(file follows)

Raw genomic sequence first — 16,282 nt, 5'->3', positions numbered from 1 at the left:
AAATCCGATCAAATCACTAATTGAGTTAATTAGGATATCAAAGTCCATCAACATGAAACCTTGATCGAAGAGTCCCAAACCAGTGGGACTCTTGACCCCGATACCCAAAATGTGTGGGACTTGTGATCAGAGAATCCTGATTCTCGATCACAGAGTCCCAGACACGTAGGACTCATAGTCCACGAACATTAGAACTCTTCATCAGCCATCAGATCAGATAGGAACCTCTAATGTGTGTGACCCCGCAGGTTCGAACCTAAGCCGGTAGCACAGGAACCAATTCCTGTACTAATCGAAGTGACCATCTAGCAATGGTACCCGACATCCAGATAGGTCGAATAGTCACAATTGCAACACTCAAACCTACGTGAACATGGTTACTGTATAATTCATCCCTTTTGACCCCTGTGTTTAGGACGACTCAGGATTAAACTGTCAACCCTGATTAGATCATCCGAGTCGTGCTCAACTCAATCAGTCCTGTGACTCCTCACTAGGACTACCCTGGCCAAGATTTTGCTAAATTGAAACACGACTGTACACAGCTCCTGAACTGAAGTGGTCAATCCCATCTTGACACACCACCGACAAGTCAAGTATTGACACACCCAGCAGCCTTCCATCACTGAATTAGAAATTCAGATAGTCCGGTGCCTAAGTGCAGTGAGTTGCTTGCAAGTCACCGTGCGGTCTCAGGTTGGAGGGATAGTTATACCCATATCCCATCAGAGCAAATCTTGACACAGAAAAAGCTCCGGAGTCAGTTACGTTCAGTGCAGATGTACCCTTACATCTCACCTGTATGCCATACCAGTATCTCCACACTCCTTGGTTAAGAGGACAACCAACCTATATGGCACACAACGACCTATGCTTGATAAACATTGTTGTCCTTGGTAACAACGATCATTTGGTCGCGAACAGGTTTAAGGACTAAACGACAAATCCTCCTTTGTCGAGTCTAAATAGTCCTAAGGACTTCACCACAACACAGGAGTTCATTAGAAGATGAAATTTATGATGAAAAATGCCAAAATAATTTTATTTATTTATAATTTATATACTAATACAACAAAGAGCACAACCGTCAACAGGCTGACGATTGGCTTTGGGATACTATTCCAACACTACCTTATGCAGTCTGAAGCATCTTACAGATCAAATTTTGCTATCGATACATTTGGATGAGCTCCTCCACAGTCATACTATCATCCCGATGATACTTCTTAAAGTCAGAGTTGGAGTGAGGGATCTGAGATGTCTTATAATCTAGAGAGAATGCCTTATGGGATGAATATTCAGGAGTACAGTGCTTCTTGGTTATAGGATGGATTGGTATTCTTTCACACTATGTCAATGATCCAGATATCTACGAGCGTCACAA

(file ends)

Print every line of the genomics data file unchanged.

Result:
Raw genomic sequence first — 16,282 nt, 5'->3', positions numbered from 1 at the left:
AAATCCGATCAAATCACTAATTGAGTTAATTAGGATATCAAAGTCCATCAACATGAAACCTTGATCGAAGAGTCCCAAACCAGTGGGACTCTTGACCCCGATACCCAAAATGTGTGGGACTTGTGATCAGAGAATCCTGATTCTCGATCACAGAGTCCCAGACACGTAGGACTCATAGTCCACGAACATTAGAACTCTTCATCAGCCATCAGATCAGATAGGAACCTCTAATGTGTGTGACCCCGCAGGTTCGAACCTAAGCCGGTAGCACAGGAACCAATTCCTGTACTAATCGAAGTGACCATCTAGCAATGGTACCCGACATCCAGATAGGTCGAATAGTCACAATTGCAACACTCAAACCTACGTGAACATGGTTACTGTATAATTCATCCCTTTTGACCCCTGTGTTTAGGACGACTCAGGATTAAACTGTCAACCCTGATTAGATCATCCGAGTCGTGCTCAACTCAATCAGTCCTGTGACTCCTCACTAGGACTACCCTGGCCAAGATTTTGCTAAATTGAAACACGACTGTACACAGCTCCTGAACTGAAGTGGTCAATCCCATCTTGACACACCACCGACAAGTCAAGTATTGACACACCCAGCAGCCTTCCATCACTGAATTAGAAATTCAGATAGTCCGGTGCCTAAGTGCAGTGAGTTGCTTGCAAGTCACCGTGCGGTCTCAGGTTGGAGGGATAGTTATACCCATATCCCATCAGAGCAAATCTTGACACAGAAAAAGCTCCGGAGTCAGTTACGTTCAGTGCAGATGTACCCTTACATCTCACCTGTATGCCATACCAGTATCTCCACACTCCTTGGTTAAGAGGACAACCAACCTATATGGCACACAACGACCTATGCTTGATAAACATTGTTGTCCTTGGTAACAACGATCATTTGGTCGCGAACAGGTTTAAGGACTAAACGACAAATCCTCCTTTGTCGAGTCTAAATAGTCCTAAGGACTTCACCACAACACAGGAGTTCATTAGAAGATGAAATTTATGATGAAAAATGCCAAAATAATTTTATTTATTTATAATTTATATACTAATACAACAAAGAGCACAACCGTCAACAGGCTGACGATTGGCTTTGGGATACTATTCCAACACTACCTTATGCAGTCTGAAGCATCTTACAGATCAAATTTTGCTATCGATACATTTGGATGAGCTCCTCCACAGTCATACTATCATCCCGATGATACTTCTTAAAGTCAGAGTTGGAGTGAGGGATCTGAGATGTCTTATAATCTAGAGAGAATGCCTTATGGGATGAATATTCAGGAGTACAGTGCTTCTTGGTTATAGGATGGATTGGTATTCTTTCACACTATGTCAATGATCCAGATATCTACGAGCGTCACAA